Accidental Dualism and Responsibility

I am often irritated by reading about how scientists have found a “physical explanation in the brain” for a given behavior/personality trait. It is treated as if this discovery means that the trait, which was previously considered as under the control of the possessor or completely part of their genetic make-up is now in this weird third state where it’s not under the control of the possessor, but neither is it natural – it’s caused by something, but no one knows what because we don’t understand how the brain develops. A few examples:

It’s not that I think there is something wrong with any of these findings in particular. It is that I think the fact that this is how we present the findings – they’re all cast in terms of discoveries about how the brain is linked to our behavior – is wrong. Of course people who commit suicide will have a different brain structure than people who don’t; they’re thinking in a different way, and thinking differently is synonymous with having a different brain structure. And we already know children from poor families do worse in school on average than children from rich ones; why would it surprise us that their brains look different as well? The same with the article about the risk-taking brain. The obesity one is different; it talks about how, because what is controlling obesity is in the brain, not the glands, it is under the control of the possessor in a way it was not when it was glandular.

All of these, I think, reflect a kind of dualism. The first three represent a mind-body dualism, where if something is present in the body (which includes the brain), it means it’s not present in the mind, and free will does not apply to it – rather it acts as a constraint on the mind, one beyond the control of the mind. The last one represents a brain-body dualism, which functions similarly to the mind-body dualism except that the brain is the mind.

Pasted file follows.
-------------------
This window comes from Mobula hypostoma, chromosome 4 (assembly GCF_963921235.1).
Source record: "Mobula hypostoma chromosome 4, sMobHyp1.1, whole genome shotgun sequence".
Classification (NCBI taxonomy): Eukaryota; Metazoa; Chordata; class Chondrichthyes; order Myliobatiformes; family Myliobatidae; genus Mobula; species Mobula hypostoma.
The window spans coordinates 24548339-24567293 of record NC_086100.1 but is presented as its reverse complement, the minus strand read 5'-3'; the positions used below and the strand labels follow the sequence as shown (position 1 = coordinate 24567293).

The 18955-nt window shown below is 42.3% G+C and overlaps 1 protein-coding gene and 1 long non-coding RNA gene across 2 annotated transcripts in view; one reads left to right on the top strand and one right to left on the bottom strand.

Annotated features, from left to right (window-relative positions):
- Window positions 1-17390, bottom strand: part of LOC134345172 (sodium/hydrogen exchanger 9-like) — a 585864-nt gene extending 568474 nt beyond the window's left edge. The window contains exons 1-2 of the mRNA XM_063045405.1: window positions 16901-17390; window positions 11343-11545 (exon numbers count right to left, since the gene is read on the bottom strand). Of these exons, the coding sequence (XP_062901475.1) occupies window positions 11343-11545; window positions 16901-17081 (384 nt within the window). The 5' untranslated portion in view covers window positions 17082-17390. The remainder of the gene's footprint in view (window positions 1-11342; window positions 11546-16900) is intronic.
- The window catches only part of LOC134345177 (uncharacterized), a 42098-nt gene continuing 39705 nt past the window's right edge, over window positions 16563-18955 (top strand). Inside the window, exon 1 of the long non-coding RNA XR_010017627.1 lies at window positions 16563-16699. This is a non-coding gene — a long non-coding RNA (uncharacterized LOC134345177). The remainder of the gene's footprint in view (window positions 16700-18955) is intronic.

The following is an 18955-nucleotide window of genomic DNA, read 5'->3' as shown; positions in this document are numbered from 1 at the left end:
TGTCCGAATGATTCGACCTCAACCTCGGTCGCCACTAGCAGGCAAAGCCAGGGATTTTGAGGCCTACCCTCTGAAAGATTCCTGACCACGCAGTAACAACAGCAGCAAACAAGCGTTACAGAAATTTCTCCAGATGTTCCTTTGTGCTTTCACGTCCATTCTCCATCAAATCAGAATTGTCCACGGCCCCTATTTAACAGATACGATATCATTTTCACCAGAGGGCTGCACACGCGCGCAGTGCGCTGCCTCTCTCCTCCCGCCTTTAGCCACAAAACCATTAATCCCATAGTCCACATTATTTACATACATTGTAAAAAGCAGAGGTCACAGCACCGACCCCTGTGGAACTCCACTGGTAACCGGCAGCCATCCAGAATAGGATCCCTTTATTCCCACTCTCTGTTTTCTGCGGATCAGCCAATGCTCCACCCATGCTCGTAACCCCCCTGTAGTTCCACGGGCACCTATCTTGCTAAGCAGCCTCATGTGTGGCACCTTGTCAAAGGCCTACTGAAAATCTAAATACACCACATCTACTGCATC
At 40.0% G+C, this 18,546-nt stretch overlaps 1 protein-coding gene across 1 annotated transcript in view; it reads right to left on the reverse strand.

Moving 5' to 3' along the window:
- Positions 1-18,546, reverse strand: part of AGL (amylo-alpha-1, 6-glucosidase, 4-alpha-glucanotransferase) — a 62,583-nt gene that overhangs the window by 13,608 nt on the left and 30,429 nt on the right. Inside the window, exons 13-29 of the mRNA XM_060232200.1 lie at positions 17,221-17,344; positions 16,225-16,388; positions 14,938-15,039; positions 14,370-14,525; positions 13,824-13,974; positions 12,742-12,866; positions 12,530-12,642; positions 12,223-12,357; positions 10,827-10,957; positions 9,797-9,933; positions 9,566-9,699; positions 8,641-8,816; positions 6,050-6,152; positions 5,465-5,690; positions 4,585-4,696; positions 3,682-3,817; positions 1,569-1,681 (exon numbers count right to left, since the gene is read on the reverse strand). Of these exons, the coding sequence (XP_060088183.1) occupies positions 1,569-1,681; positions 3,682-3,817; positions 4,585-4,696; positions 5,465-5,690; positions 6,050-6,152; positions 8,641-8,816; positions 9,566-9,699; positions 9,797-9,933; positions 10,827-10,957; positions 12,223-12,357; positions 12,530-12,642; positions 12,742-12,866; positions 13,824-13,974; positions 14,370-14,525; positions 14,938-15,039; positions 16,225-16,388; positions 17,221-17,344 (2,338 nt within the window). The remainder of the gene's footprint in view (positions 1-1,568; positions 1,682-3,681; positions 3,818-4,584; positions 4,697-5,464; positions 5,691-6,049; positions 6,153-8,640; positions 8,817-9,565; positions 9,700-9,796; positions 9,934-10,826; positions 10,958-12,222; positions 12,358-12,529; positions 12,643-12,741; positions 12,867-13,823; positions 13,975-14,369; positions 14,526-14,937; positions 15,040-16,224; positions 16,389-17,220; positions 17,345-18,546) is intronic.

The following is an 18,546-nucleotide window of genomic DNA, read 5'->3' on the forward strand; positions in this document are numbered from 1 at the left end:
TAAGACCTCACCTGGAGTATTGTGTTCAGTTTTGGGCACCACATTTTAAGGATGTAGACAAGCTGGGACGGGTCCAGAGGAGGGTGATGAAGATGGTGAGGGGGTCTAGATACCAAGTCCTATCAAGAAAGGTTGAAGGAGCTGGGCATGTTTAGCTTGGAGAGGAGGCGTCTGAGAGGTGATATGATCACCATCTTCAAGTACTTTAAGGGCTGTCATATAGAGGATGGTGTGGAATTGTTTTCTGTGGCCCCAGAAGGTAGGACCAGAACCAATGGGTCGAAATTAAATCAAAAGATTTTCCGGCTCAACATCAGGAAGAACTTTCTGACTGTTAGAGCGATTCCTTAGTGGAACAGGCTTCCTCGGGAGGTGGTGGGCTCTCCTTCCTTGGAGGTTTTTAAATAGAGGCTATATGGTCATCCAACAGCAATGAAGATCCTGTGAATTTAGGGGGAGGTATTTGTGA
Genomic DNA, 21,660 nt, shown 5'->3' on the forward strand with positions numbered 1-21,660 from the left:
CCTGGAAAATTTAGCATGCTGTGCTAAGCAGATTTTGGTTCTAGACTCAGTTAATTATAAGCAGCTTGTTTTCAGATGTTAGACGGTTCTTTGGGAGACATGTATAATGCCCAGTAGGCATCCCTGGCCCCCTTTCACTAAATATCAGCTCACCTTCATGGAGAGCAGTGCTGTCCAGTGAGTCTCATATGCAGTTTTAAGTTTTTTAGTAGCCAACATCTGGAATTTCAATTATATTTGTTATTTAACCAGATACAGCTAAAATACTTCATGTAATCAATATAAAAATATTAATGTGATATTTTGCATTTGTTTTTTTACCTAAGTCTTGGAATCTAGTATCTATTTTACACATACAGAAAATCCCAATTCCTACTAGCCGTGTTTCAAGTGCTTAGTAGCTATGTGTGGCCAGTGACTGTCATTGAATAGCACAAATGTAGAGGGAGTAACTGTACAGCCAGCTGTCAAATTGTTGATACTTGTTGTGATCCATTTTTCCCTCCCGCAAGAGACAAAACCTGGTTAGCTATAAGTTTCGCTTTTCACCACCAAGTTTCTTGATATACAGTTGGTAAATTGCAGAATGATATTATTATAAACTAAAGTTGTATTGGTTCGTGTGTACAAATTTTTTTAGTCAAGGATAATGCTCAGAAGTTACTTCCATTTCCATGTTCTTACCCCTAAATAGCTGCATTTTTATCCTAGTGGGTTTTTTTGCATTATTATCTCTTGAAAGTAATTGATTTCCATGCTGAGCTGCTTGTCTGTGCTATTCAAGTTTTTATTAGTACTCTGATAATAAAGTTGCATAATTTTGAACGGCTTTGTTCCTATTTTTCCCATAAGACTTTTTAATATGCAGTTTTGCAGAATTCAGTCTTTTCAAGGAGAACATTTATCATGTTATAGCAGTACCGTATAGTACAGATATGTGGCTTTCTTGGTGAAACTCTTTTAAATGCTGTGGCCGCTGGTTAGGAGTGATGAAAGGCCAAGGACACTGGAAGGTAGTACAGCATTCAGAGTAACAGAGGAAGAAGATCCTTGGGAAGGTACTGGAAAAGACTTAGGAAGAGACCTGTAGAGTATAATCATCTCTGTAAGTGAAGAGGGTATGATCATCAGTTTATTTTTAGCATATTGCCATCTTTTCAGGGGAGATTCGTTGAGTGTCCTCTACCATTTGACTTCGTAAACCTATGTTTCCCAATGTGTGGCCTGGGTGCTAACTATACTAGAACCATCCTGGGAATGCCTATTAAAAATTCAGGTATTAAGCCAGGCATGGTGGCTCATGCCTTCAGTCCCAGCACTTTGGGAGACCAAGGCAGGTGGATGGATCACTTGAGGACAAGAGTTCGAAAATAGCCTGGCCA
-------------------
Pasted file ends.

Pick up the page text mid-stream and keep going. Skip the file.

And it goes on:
Now, I tend to think all such dualism is fundamentally flawed (mainly because of my extremely anti-dualistic Phil of Man class I had in Rome). Why are they popular then? I think because they let people shuffle off responsibility… if there is something in their brain that makes them want to take risks/commit suicide/be stupid, then their desire to do so isn’t their fault; their brain made them do it. And since if you look hard enough the brain will be different according to every change in personality, you will always be able to blame your brain.

What people don’t realize is that this removal of responsibility also removes free will. If what is in our brain is not our fault, it also is not to our credit. And since there would be evidence for everything we do in our brain (whether or not it is the ’cause’ is another story), we wouldn’t have free will at all. This doesn’t seem desirable.

Of course free will is a complex question, and it is really difficult to find a philosophic position that makes sense of it, but I think the dualism reflected by these BBC articles is worse than most. If we really were Cartesian points floating above our head controlling our actions through the pineal gland it would make sense, but the truth is we’re not, and the brain either controls or reflects (I’m not even sure there’s a difference) all of our actions and personality traits, so this kind of dualism makes nonsense of free will (because the Cartesian point would control nothing).

So… what are the chances we’ll ever stop seeing it in popular culture? Probably slim to none. The ghost in the machine is a powerful concept.


One Response to Accidental Dualism and Responsibility

  1. Just a follow-up; there was another article committing this error today, one that I think commits the most egregious error of them all: saying that, because emotions are correlated with certain chemical patterns in the brain, therefore emotions are nothing more than chemical reactions. Their material cause may be the chemical reaction, but that doesn’t mean their formal and final causes are…

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